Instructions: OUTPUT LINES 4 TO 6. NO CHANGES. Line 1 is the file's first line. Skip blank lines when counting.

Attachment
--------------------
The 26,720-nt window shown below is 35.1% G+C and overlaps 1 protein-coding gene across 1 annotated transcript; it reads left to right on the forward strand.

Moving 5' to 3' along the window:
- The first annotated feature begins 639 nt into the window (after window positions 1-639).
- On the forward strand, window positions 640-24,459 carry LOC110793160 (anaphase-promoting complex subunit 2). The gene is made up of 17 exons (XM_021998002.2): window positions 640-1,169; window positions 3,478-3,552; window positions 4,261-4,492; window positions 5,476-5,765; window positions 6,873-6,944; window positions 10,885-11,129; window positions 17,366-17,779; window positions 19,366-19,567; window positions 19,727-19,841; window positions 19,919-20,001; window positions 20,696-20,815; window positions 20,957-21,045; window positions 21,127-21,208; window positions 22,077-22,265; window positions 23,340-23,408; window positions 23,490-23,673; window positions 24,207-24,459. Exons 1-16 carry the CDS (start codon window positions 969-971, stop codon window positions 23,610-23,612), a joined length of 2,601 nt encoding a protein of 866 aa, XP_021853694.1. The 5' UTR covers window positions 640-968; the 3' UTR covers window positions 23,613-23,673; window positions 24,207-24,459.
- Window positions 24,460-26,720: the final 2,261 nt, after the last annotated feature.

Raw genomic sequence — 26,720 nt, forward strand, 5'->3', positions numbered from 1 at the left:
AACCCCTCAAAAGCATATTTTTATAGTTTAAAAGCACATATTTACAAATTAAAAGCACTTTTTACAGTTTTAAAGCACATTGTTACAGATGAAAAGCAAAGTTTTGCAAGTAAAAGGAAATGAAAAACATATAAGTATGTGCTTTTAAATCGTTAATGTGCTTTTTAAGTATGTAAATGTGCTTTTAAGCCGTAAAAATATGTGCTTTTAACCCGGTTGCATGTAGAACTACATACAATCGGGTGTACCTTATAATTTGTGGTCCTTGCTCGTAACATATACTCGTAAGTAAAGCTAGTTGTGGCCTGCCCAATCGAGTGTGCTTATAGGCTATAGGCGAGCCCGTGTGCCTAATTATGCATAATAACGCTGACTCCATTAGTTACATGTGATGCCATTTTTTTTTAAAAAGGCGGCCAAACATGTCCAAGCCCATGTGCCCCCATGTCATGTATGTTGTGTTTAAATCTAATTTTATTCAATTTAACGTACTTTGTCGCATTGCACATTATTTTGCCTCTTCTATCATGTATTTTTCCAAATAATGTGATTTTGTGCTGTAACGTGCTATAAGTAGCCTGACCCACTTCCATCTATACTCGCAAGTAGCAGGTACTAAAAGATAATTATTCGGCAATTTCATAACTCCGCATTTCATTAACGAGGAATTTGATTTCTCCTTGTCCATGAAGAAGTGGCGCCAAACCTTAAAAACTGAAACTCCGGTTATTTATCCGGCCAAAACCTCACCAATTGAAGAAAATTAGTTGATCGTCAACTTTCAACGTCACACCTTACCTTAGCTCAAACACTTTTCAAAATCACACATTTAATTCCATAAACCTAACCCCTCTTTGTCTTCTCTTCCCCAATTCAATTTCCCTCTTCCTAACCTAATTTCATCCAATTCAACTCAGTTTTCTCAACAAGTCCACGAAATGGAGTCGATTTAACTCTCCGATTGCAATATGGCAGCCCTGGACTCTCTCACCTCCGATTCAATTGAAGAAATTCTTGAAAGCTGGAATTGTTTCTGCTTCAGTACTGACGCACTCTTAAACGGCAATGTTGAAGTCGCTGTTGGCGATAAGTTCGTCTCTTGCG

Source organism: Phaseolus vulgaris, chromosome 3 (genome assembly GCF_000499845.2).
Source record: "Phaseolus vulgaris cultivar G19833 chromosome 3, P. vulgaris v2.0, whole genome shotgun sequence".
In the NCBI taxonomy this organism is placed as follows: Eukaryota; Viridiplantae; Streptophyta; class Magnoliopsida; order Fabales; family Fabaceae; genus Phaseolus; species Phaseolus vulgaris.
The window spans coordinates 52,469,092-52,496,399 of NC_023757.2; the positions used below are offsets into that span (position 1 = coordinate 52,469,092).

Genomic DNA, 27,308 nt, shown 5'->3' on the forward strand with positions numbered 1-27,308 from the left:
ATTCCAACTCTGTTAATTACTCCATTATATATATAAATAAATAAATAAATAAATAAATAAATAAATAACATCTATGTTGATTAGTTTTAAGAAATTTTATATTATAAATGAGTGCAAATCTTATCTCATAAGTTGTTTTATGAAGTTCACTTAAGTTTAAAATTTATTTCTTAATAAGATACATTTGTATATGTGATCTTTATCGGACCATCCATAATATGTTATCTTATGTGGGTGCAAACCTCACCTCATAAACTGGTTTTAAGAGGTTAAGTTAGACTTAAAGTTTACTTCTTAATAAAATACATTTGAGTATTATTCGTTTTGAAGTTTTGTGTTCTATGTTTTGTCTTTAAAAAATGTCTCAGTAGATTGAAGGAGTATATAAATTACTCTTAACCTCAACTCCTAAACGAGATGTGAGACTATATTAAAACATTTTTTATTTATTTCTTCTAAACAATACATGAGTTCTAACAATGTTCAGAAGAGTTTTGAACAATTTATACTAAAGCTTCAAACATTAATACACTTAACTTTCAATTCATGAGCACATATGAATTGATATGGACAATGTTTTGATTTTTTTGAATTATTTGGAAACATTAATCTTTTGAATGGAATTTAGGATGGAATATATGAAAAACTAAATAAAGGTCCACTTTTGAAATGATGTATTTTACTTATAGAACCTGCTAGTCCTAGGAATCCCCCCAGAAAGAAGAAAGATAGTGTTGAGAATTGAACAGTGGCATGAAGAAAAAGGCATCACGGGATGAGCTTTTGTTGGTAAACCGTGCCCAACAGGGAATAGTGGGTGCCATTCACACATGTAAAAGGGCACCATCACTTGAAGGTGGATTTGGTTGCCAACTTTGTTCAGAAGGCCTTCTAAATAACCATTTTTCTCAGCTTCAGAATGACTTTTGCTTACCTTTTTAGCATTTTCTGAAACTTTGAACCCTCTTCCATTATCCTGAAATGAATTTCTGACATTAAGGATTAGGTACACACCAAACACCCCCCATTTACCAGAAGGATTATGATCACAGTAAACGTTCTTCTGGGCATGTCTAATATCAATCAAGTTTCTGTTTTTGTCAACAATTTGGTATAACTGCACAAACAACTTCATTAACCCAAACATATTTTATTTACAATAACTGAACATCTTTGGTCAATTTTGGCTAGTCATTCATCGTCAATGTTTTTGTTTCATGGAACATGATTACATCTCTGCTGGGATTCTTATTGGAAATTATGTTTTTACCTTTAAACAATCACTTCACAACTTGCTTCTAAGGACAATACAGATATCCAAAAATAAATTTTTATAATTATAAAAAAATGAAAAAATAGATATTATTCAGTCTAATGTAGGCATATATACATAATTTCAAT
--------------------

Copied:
- On the forward strand, window positions 640-24,459 carry LOC110793160 (anaphase-promoting complex subunit 2). The gene is made up of 17 exons (XM_021998002.2): window positions 640-1,169; window positions 3,478-3,552; window positions 4,261-4,492; window positions 5,476-5,765; window positions 6,873-6,944; window positions 10,885-11,129; window positions 17,366-17,779; window positions 19,366-19,567; window positions 19,727-19,841; window positions 19,919-20,001; window positions 20,696-20,815; window positions 20,957-21,045; window positions 21,127-21,208; window positions 22,077-22,265; window positions 23,340-23,408; window positions 23,490-23,673; window positions 24,207-24,459. Exons 1-16 carry the CDS (start codon window positions 969-971, stop codon window positions 23,610-23,612), a joined length of 2,601 nt encoding a protein of 866 aa, XP_021853694.1. The 5' UTR covers window positions 640-968; the 3' UTR covers window positions 23,613-23,673; window positions 24,207-24,459.
- Window positions 24,460-26,720: the final 2,261 nt, after the last annotated feature.

Raw genomic sequence — 26,720 nt, forward strand, 5'->3', positions numbered from 1 at the left: